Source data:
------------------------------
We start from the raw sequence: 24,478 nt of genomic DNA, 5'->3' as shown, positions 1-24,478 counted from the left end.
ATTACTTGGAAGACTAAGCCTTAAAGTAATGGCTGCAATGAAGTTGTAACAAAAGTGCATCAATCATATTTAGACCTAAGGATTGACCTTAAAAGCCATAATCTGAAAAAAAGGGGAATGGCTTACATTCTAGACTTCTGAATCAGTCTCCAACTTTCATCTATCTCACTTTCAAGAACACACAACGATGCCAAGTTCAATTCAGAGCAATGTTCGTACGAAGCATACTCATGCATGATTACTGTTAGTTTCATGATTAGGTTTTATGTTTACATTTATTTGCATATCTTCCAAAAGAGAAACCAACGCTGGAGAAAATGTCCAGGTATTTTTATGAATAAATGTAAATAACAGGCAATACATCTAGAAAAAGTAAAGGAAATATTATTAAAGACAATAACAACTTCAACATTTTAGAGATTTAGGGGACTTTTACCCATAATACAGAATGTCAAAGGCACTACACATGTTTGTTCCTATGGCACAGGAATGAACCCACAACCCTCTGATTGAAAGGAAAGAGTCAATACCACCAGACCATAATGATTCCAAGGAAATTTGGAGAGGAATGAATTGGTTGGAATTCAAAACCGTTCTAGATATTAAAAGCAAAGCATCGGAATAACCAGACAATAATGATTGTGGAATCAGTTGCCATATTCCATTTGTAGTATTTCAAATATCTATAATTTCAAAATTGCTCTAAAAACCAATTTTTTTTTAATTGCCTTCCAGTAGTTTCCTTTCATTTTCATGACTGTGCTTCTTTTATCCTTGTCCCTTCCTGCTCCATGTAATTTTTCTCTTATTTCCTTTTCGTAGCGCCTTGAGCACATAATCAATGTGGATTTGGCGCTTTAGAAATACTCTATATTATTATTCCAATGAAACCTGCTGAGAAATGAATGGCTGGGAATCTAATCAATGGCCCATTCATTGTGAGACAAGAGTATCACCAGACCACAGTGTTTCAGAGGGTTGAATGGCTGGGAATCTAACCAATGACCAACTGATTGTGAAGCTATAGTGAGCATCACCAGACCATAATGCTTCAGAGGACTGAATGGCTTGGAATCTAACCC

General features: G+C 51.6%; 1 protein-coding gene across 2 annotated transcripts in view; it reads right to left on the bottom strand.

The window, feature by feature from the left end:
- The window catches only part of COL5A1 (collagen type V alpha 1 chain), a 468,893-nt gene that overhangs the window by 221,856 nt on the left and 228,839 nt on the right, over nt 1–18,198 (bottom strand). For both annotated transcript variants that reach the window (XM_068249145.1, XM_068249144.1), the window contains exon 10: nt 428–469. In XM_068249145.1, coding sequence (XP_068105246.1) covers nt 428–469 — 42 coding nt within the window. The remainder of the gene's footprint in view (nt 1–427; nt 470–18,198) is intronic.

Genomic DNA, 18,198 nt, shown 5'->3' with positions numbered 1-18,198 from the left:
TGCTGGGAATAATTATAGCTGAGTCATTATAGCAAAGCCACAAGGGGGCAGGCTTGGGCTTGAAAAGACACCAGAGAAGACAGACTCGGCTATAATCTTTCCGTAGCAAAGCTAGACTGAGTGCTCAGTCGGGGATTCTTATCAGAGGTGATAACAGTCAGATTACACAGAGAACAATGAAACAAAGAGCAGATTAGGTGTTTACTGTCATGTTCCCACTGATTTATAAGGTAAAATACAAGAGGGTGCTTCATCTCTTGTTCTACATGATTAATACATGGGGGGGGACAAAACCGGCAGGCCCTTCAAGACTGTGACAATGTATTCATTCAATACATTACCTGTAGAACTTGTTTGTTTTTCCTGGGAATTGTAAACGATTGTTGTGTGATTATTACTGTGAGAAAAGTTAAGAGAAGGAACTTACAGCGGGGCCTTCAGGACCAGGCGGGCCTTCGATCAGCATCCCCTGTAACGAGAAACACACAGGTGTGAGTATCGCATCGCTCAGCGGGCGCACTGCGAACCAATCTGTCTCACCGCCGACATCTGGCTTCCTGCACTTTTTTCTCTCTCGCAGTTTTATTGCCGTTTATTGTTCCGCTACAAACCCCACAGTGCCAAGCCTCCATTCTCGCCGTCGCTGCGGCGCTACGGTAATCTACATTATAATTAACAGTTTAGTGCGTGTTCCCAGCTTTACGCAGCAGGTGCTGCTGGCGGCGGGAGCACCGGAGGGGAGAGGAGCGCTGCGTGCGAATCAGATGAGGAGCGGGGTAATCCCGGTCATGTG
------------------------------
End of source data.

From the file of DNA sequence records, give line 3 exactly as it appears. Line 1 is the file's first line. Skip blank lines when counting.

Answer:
General features: G+C 51.6%; 1 protein-coding gene across 2 annotated transcripts in view; it reads right to left on the bottom strand.